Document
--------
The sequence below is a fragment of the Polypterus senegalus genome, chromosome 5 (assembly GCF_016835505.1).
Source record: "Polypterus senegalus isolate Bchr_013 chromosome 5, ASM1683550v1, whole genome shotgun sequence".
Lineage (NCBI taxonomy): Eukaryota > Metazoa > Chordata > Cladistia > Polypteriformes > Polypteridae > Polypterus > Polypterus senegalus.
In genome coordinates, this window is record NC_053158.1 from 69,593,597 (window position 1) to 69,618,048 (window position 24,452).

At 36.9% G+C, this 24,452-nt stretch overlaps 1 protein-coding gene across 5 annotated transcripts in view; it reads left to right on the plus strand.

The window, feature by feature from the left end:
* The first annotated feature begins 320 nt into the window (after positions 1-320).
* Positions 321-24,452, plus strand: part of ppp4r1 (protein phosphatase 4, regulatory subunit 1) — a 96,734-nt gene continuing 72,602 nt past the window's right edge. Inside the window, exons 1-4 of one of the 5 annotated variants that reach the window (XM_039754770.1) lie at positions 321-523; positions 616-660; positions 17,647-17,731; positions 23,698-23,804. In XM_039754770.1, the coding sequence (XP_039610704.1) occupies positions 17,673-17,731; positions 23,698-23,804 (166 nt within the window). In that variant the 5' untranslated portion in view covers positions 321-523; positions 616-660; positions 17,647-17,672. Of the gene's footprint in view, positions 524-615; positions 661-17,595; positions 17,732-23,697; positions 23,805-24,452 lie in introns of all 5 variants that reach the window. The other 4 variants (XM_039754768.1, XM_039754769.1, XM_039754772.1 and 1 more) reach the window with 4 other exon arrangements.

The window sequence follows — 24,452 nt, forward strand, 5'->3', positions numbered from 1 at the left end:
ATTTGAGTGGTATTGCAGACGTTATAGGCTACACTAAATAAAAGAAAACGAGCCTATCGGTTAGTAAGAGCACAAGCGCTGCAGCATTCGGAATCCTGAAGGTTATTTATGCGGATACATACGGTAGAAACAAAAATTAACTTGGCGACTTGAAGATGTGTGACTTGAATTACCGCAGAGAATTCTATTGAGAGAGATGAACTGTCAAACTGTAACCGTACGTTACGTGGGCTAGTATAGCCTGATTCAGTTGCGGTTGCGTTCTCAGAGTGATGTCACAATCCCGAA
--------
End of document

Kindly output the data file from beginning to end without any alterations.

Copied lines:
The sequence below is a fragment of the Polypterus senegalus genome, chromosome 5 (assembly GCF_016835505.1).
Source record: "Polypterus senegalus isolate Bchr_013 chromosome 5, ASM1683550v1, whole genome shotgun sequence".
Lineage (NCBI taxonomy): Eukaryota > Metazoa > Chordata > Cladistia > Polypteriformes > Polypteridae > Polypterus > Polypterus senegalus.
In genome coordinates, this window is record NC_053158.1 from 69,593,597 (window position 1) to 69,618,048 (window position 24,452).

At 36.9% G+C, this 24,452-nt stretch overlaps 1 protein-coding gene across 5 annotated transcripts in view; it reads left to right on the plus strand.

The window, feature by feature from the left end:
* The first annotated feature begins 320 nt into the window (after positions 1-320).
* Positions 321-24,452, plus strand: part of ppp4r1 (protein phosphatase 4, regulatory subunit 1) — a 96,734-nt gene continuing 72,602 nt past the window's right edge. Inside the window, exons 1-4 of one of the 5 annotated variants that reach the window (XM_039754770.1) lie at positions 321-523; positions 616-660; positions 17,647-17,731; positions 23,698-23,804. In XM_039754770.1, the coding sequence (XP_039610704.1) occupies positions 17,673-17,731; positions 23,698-23,804 (166 nt within the window). In that variant the 5' untranslated portion in view covers positions 321-523; positions 616-660; positions 17,647-17,672. Of the gene's footprint in view, positions 524-615; positions 661-17,595; positions 17,732-23,697; positions 23,805-24,452 lie in introns of all 5 variants that reach the window. The other 4 variants (XM_039754768.1, XM_039754769.1, XM_039754772.1 and 1 more) reach the window with 4 other exon arrangements.

The window sequence follows — 24,452 nt, forward strand, 5'->3', positions numbered from 1 at the left end:
ATTTGAGTGGTATTGCAGACGTTATAGGCTACACTAAATAAAAGAAAACGAGCCTATCGGTTAGTAAGAGCACAAGCGCTGCAGCATTCGGAATCCTGAAGGTTATTTATGCGGATACATACGGTAGAAACAAAAATTAACTTGGCGACTTGAAGATGTGTGACTTGAATTACCGCAGAGAATTCTATTGAGAGAGATGAACTGTCAAACTGTAACCGTACGTTACGTGGGCTAGTATAGCCTGATTCAGTTGCGGTTGCGTTCTCAGAGTGATGTCACAATCCCGAA